Friday, 14 August 2015

"Why on earth is he suddenly the bloody messiah?"


A friend of a friend on Facebook made the following comment about Labour leadership candidate, Jeremy Corbyn, "He's made no impact in 22 years as an MP apart from campaigning to ban the importation of foie gras. Why on earth is he suddenly the bloody messiah?"

Overlooking the inaccuracy of  the remark "in 22 years as an MP" (he has actually been there for 32 years, maiden speech 1st July, 1983),  I have to say that there is much more to Jeremy Corbyn than just an aversion to pate!

He has one of the highest levels of support from voters in any constituency in the country, and in the recent election managed to increase his majority to around 21,000,  an increase of almost 6% on 2010.  Not many Labour MP's managed that, did they?

He is very aware that the money he spends as an MP on his office, staff and expenses comes from our taxes, and he is as careful with it as he can be, which is why he has one of the lowest expenses records of all 650 Westminster MPs.  He is often seen travelling around London on his bicycle or on the bus, as this is both economical and environmentally friendly.  How many MPs do you meet on the bus?  

His strong advocacy for the rights of women, LGBT persons, and ethnic groups has been in evidence since his arrival in Parliament, and his support for maintaining a publicly funded NHS that provides the best service available free at the point of use goes has its origins in his days as a NUPE full time official. 

He has campaigned on behalf of many victims of miscarriages of justice, and is passionate about protecting the poor, the vulnerable, and our human rights.  Just recently, as one of the 48 Labour MPs who really understand that the opposition party's role is to oppose and not to abstain, he voted against the Tory's Welfare Reform Bill, when the official party line was to abstain.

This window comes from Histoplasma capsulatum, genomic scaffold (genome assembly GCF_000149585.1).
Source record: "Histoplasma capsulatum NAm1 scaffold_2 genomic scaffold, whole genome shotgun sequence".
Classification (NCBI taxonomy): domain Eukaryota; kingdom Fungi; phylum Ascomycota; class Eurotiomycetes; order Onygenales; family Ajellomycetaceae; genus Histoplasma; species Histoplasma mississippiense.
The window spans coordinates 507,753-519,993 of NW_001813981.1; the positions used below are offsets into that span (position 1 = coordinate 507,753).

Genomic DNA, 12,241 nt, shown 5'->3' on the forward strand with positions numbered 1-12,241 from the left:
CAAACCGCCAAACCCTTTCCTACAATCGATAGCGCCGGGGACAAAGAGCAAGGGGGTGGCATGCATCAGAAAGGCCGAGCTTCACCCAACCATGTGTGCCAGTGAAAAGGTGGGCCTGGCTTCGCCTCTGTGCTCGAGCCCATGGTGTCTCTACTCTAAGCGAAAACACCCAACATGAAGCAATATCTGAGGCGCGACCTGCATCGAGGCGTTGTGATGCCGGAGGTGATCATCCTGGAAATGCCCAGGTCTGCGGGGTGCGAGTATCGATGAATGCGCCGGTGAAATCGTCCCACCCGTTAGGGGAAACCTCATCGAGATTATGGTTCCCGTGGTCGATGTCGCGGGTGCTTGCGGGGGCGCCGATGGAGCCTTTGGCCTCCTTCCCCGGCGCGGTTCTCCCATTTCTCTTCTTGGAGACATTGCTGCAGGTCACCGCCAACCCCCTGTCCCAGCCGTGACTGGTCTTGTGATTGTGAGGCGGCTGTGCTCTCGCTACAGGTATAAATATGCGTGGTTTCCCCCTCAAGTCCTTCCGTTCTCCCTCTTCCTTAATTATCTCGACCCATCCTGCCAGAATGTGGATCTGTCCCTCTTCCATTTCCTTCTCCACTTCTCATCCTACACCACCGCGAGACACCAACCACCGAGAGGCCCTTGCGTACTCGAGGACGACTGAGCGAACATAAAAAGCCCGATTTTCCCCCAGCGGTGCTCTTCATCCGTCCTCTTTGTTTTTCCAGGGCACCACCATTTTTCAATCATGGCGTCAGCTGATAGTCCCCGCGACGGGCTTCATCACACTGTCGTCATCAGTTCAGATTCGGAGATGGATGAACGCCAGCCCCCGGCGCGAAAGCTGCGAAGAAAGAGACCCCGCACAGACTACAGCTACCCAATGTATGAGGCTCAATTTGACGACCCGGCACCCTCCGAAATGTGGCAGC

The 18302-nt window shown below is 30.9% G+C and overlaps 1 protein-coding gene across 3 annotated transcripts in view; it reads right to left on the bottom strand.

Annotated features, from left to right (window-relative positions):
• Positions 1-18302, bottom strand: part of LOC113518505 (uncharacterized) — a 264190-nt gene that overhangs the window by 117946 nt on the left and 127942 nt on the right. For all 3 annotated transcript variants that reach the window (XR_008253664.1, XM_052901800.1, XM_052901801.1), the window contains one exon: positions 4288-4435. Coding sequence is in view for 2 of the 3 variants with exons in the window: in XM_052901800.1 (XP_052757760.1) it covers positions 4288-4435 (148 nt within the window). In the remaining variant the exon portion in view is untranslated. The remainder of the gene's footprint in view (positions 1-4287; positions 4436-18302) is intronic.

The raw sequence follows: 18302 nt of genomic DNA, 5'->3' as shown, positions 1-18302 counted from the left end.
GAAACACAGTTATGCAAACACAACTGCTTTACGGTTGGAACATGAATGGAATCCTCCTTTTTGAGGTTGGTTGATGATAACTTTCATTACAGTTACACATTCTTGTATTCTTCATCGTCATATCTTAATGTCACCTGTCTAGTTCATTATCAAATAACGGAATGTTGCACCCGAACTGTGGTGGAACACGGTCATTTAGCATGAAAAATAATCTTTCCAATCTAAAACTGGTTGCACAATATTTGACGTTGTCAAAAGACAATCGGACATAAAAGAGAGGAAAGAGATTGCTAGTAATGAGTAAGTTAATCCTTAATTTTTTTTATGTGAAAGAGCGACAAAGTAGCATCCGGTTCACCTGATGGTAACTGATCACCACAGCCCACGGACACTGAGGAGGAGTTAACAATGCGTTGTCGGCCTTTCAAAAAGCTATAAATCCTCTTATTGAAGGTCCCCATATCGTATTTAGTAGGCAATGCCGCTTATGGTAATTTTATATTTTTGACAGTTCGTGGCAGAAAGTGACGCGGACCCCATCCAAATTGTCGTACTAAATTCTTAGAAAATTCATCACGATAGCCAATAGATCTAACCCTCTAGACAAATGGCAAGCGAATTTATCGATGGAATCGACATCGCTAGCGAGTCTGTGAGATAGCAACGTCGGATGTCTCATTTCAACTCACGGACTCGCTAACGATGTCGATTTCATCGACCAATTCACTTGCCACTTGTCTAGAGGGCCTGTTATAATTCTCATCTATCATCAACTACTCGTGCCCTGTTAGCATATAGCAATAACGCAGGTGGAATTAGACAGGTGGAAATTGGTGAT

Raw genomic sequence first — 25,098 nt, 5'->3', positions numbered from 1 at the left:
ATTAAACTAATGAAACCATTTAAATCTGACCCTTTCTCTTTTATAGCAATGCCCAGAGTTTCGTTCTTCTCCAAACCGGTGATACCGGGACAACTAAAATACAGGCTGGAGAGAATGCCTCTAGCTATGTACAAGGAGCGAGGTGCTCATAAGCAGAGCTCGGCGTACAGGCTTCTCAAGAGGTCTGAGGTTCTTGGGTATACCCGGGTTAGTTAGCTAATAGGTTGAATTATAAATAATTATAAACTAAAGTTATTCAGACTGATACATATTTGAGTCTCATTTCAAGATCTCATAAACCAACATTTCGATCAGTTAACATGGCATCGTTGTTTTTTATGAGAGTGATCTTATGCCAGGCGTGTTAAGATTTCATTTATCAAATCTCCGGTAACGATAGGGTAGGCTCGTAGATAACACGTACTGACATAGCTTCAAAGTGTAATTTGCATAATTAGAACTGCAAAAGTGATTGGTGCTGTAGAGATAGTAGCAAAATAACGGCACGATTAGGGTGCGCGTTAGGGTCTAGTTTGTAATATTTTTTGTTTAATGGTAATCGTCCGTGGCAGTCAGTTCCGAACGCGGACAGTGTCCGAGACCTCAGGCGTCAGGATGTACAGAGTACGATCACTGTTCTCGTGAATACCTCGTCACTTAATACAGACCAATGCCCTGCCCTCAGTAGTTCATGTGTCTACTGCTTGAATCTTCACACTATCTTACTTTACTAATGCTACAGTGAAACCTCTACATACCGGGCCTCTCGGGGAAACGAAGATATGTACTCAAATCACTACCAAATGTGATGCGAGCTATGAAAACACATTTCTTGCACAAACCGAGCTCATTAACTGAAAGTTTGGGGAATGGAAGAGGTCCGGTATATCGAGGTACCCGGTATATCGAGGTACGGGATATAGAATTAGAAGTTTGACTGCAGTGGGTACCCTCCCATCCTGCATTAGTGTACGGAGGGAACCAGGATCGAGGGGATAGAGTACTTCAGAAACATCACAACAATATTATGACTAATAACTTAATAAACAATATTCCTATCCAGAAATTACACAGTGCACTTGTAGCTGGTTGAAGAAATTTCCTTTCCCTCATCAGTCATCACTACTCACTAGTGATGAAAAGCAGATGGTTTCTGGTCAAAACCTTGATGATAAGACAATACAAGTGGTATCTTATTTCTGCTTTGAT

He has been travelling around to rallies (around 70 of them so far in a matter of 7 weeks), attracting crowds of up to 2,000 people in (and sometimes outside of!) huge venues all round the country,  all of whom are wanting to hear him speak, because what he says resonates with them.

He is connecting with and inspiring people who had walked away from the Party under the Kinnock, Blair, Brown, Miliband leaderships,  and bringing them back to the party, but more than that, he is inspiring a whole generation of youngsters who have not seen anything worth voting for in recent elections and who felt that politics wasn't relevant to them as no-one listened to their points of view anyhow.  He listens.

Thousands of new members have flocked to join, or return to, the Labour Party as full members, registered supporters or as trade union member supporters as they re-engage with the political process, so that the number eligible to vote in the Leadership election is now over 610,000.

Come 12th September the final result will be in, and the party will have a new leader.  Until then, just watch and wait, and take notice of how many people are actually talking about politics again, is this something we can call "the Jeremy effect"? 

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